I'm not sure if you are being deliberately obtuse here, but I'll keep trying.

The feature that puts Siri to shame (assuming Google pulls it off) is that Google Now anticipates. It answers questions it perceives you would need to ask, before you ask it. Combining traffic with appointment data is the one most cited, but hardly the only one -- in the linked article, they talk about giving you the time of the next train when your location indicates you are heading into a subway station. You can sneer that is also something small, but the point in these cases is that you do not have to ask for help; Google Now just helps you. The cumulative effects of these small conveniences adds up to an assistant doing a much better job of, you know, assisting you. In human terms, that is the difference between a secretary and an attentive executive assistant - a HUGE difference in quality.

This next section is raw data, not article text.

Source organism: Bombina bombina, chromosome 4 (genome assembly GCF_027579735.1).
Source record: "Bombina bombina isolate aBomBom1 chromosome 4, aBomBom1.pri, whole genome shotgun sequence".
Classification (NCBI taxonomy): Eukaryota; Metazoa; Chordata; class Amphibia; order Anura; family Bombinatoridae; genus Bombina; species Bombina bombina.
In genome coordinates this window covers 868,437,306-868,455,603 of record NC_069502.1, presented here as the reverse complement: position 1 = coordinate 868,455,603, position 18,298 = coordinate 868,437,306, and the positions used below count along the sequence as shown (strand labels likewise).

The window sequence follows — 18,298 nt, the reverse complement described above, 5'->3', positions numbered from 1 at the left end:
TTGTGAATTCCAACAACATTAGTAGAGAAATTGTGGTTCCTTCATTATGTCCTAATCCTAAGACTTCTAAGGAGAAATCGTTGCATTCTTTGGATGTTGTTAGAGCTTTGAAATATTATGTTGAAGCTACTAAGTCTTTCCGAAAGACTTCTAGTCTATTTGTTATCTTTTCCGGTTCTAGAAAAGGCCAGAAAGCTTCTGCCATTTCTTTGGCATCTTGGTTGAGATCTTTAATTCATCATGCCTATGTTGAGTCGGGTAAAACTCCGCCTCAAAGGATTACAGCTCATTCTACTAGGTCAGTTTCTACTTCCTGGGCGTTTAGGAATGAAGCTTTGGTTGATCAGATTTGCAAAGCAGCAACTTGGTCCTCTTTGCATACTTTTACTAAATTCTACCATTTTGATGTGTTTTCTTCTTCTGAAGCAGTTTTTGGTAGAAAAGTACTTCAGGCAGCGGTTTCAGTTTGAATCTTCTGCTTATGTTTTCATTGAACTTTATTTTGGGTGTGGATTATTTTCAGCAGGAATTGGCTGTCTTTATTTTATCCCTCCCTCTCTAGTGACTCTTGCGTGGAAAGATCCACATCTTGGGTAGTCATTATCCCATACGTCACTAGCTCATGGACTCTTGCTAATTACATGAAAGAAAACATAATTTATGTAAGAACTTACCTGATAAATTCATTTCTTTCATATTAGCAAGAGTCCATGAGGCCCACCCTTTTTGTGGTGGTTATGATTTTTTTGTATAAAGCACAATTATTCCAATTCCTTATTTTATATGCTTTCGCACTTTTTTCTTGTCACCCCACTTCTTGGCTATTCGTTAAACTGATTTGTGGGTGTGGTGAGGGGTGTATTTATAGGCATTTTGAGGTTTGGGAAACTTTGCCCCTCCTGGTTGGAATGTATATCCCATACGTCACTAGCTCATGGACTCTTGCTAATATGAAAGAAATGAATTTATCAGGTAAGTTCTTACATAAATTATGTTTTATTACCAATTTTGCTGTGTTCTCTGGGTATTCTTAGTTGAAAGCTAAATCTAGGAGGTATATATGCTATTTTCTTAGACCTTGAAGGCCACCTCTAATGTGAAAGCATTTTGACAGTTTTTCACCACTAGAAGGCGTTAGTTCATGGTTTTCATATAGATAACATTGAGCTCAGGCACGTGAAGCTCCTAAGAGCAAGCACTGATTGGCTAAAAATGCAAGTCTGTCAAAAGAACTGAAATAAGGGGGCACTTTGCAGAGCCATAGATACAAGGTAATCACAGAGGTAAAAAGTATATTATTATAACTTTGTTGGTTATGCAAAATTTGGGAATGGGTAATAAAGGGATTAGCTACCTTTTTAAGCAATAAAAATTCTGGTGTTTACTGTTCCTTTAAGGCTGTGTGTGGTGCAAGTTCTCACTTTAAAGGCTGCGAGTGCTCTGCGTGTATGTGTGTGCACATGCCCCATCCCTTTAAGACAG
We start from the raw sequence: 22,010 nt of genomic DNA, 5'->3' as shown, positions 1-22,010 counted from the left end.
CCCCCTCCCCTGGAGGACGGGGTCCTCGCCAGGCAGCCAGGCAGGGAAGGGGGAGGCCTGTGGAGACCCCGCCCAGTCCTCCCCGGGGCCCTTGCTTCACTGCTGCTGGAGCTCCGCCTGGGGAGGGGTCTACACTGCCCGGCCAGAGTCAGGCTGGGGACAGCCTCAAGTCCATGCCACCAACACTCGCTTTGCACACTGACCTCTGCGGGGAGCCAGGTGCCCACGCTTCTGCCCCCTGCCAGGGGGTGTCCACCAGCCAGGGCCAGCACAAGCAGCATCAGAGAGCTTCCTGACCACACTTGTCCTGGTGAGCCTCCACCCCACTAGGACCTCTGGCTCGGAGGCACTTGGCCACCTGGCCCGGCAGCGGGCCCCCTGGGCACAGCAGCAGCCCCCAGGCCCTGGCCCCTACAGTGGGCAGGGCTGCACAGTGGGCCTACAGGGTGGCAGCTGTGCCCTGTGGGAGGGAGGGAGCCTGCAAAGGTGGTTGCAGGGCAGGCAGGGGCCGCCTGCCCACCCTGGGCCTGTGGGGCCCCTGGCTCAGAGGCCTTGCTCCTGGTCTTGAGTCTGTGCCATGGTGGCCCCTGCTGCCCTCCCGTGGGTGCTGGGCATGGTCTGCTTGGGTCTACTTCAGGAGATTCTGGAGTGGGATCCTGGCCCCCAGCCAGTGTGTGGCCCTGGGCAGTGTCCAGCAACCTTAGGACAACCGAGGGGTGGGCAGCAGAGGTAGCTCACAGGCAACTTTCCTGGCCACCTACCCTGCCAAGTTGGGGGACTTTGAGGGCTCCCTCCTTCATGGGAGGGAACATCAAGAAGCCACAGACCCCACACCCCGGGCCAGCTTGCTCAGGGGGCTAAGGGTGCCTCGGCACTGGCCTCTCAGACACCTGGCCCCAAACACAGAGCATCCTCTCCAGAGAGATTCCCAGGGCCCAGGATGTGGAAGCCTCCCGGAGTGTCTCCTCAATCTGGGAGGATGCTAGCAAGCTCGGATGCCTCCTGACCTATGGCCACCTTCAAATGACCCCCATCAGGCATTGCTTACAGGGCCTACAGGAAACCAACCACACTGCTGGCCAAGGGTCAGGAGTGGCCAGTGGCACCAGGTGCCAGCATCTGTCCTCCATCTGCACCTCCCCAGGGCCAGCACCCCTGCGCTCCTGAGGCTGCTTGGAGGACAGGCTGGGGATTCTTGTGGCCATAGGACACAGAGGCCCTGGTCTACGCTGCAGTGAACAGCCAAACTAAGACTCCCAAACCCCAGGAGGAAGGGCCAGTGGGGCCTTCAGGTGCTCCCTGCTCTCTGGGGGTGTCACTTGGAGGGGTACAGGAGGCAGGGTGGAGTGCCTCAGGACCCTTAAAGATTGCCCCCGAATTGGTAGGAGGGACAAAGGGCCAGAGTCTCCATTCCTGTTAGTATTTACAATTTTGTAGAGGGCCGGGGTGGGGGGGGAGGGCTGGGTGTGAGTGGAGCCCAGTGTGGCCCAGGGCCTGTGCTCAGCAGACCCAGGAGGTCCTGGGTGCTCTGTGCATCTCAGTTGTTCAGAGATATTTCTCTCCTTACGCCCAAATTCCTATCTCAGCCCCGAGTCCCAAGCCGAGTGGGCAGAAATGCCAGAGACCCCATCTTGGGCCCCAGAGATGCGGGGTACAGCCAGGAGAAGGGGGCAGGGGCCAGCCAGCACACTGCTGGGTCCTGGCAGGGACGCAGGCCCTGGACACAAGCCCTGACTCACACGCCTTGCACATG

Google Now's challenge is making a machine that understands what information is necessary, at what time, and in what context. That is an *ENORMOUS* challenge, one of the fundamental problems of AI research, and at least as complicated as NLP.

Google Now is attempting to tackle that large problem, and, if successful, will create a far more useful assistant. Apple is making no such attempt (at least not publicly), deciding to improve their assistant by focusing purely on best-of-breed NLP. It is not an insult to either company to point out that difference in focus.

I believe those features pale in comparison. I can already do what Google Now does with "If This Then That" recipes. Traffic, Weather and more. Google's manipulation of web API is already being done by plenty of startups.